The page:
The discount factor does not represent the likelihood to reach the state $s′$from the state $s$. That would be $p(s'|s,a)$, which is not used in Q-Learning, since it is model-free (only model-based ...

In general, yes, they are the same thing, which means to learn from demonstration (LfD). But, usually, apprenticeship learning is mentioned in the context of "Apprenticeship learning via inverse ...

I just found out the answer and it's actually pretty simple: while there is a good linear policy for the mountain car task, the value function itself is non-linear. The state space of this task is ...

The disadvantage would be that your fitness landscape would look less smooth (a small change in your weights may result in a big change in the output or no change at all). This may affect the ...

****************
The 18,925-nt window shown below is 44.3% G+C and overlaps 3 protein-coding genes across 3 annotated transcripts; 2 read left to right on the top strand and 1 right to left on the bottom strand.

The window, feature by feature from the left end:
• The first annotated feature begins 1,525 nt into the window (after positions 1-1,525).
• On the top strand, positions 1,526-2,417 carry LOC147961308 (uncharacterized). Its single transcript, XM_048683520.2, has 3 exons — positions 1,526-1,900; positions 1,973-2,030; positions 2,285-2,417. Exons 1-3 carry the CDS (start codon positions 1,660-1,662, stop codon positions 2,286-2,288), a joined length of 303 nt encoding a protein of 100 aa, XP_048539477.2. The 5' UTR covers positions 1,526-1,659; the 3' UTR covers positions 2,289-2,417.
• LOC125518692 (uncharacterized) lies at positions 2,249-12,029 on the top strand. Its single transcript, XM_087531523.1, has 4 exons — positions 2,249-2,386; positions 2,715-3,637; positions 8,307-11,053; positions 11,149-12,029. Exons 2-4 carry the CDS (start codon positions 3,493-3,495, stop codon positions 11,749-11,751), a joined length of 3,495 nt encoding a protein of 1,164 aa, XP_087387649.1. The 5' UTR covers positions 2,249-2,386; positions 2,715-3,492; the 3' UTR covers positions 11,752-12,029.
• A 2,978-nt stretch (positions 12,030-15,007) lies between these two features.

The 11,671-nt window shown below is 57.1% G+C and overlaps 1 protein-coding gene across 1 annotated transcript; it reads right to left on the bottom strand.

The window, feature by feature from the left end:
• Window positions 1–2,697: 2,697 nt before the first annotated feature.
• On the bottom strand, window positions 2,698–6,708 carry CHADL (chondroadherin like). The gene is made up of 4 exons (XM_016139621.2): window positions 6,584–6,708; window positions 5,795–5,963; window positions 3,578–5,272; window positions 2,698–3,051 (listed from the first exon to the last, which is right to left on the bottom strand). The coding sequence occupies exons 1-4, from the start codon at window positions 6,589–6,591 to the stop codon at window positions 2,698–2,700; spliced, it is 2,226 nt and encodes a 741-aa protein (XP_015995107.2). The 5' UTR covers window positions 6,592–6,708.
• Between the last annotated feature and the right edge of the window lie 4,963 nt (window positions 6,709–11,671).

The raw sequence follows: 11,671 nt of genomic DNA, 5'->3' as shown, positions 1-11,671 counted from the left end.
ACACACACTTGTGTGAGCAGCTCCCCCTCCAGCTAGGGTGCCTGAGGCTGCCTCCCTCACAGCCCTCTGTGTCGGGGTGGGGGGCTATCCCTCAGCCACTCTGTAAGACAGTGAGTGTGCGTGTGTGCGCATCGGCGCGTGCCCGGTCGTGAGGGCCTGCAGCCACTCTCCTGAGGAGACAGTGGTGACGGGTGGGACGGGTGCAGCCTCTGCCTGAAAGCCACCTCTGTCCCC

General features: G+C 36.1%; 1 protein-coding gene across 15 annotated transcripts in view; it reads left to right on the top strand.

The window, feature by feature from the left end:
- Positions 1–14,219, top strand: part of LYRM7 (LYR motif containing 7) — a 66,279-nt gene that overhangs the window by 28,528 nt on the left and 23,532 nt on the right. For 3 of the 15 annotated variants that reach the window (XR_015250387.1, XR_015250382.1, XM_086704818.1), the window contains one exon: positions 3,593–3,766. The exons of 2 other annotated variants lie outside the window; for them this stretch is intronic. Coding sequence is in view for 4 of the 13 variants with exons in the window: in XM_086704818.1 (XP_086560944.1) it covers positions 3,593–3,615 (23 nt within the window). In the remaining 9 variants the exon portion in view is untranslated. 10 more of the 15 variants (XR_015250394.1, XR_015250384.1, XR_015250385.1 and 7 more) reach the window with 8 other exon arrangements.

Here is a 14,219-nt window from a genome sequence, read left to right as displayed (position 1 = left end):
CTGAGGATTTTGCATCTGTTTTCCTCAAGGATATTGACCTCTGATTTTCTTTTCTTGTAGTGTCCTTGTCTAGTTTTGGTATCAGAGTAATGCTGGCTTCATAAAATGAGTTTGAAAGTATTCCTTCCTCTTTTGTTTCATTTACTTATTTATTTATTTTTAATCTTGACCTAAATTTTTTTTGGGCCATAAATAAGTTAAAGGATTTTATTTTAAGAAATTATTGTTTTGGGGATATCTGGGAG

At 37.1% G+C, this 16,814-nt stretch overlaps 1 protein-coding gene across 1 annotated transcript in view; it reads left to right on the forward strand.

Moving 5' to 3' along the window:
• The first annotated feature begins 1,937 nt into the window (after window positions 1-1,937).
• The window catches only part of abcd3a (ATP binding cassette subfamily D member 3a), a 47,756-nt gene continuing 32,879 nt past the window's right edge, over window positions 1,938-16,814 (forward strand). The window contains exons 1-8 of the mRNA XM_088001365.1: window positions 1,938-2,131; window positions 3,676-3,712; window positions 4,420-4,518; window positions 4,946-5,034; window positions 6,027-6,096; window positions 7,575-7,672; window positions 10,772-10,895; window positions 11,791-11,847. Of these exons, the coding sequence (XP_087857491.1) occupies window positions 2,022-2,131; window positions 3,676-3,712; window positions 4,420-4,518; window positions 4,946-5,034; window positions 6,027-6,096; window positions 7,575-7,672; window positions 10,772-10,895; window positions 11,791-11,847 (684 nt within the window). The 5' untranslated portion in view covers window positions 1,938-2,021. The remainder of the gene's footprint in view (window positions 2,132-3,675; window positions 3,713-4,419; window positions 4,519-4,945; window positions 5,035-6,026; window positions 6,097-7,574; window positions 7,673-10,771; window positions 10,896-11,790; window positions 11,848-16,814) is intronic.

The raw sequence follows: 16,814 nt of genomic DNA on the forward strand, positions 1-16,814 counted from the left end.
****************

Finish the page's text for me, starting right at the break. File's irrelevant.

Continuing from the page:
Reinforcement learning works by bootstrapping, which means that Q values are updated based on previous estimates. Also, MDP's don't generate Q values, just rewards (Q values are long-term estimates of ...

In fact, you're talking about Memetic Algorithms. In the case of a neural network, supposing you have training samples, the individual learning may be done through an iteration of backpropagation. If ...

Your "stuff" will get executed $N(N - 1)/2 = 0.5N^2 - 0.5N$ times. When analyzing the asymptotic complexity, only the highest order term is kept, and multiplicative constants are removed, leaving you ...

At t=1, you just took action a = d at state s = S and ended in s' = S again with 0 reward. So: $Q(S,d) = (1 - 1/2)(1) + 1/2[0 + (1)(1)] = 1$ ($maxQ(s',a')$ is the maximum value you can get from state ...

Input: it is not common to use activation functions in the input layer. Just rescale your data to the [-1;1] interval; Hidden: the $tanh$ activation used to be the most popular. Now, this role has ...